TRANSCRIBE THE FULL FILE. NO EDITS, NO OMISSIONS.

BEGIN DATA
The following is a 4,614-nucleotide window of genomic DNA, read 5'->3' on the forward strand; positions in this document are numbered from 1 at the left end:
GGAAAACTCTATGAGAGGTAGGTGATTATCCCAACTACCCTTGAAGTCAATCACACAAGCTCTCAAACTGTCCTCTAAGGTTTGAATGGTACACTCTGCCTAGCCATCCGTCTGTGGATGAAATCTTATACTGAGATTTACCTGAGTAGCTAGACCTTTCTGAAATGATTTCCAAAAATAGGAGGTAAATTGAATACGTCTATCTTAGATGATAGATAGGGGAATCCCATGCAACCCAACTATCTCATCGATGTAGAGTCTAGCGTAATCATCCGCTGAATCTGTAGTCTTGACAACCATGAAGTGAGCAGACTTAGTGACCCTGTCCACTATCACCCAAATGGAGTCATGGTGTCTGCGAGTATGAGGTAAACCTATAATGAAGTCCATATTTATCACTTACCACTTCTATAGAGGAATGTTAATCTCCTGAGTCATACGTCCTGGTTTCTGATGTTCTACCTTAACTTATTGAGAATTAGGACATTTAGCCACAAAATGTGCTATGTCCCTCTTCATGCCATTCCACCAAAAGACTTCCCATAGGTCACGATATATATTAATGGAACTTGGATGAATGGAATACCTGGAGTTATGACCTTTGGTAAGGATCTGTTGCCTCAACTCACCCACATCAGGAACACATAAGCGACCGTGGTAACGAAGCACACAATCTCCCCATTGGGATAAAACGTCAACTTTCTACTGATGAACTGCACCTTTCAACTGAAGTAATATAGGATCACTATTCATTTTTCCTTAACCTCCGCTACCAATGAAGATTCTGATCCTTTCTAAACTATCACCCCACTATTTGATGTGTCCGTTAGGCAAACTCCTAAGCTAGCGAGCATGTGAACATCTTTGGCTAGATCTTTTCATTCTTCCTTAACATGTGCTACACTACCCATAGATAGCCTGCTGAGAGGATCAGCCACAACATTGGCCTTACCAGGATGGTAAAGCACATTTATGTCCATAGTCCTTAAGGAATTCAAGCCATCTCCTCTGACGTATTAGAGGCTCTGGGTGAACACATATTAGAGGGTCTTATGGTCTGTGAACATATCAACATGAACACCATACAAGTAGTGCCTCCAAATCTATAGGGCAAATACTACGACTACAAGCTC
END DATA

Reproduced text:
The following is a 4,614-nucleotide window of genomic DNA, read 5'->3' on the forward strand; positions in this document are numbered from 1 at the left end:
GGAAAACTCTATGAGAGGTAGGTGATTATCCCAACTACCCTTGAAGTCAATCACACAAGCTCTCAAACTGTCCTCTAAGGTTTGAATGGTACACTCTGCCTAGCCATCCGTCTGTGGATGAAATCTTATACTGAGATTTACCTGAGTAGCTAGACCTTTCTGAAATGATTTCCAAAAATAGGAGGTAAATTGAATACGTCTATCTTAGATGATAGATAGGGGAATCCCATGCAACCCAACTATCTCATCGATGTAGAGTCTAGCGTAATCATCCGCTGAATCTGTAGTCTTGACAACCATGAAGTGAGCAGACTTAGTGACCCTGTCCACTATCACCCAAATGGAGTCATGGTGTCTGCGAGTATGAGGTAAACCTATAATGAAGTCCATATTTATCACTTACCACTTCTATAGAGGAATGTTAATCTCCTGAGTCATACGTCCTGGTTTCTGATGTTCTACCTTAACTTATTGAGAATTAGGACATTTAGCCACAAAATGTGCTATGTCCCTCTTCATGCCATTCCACCAAAAGACTTCCCATAGGTCACGATATATATTAATGGAACTTGGATGAATGGAATACCTGGAGTTATGACCTTTGGTAAGGATCTGTTGCCTCAACTCACCCACATCAGGAACACATAAGCGACCGTGGTAACGAAGCACACAATCTCCCCATTGGGATAAAACGTCAACTTTCTACTGATGAACTGCACCTTTCAACTGAAGTAATATAGGATCACTATTCATTTTTCCTTAACCTCCGCTACCAATGAAGATTCTGATCCTTTCTAAACTATCACCCCACTATTTGATGTGTCCGTTAGGCAAACTCCTAAGCTAGCGAGCATGTGAACATCTTTGGCTAGATCTTTTCATTCTTCCTTAACATGTGCTACACTACCCATAGATAGCCTGCTGAGAGGATCAGCCACAACATTGGCCTTACCAGGATGGTAAAGCACATTTATGTCCATAGTCCTTAAGGAATTCAAGCCATCTCCTCTGACGTATTAGAGGCTCTGGGTGAACACATATTAGAGGGTCTTATGGTCTGTGAACATATCAACATGAACACCATACAAGTAGTGCCTCCAAATCTATAGGGCAAATACTACGACTACAAGCTC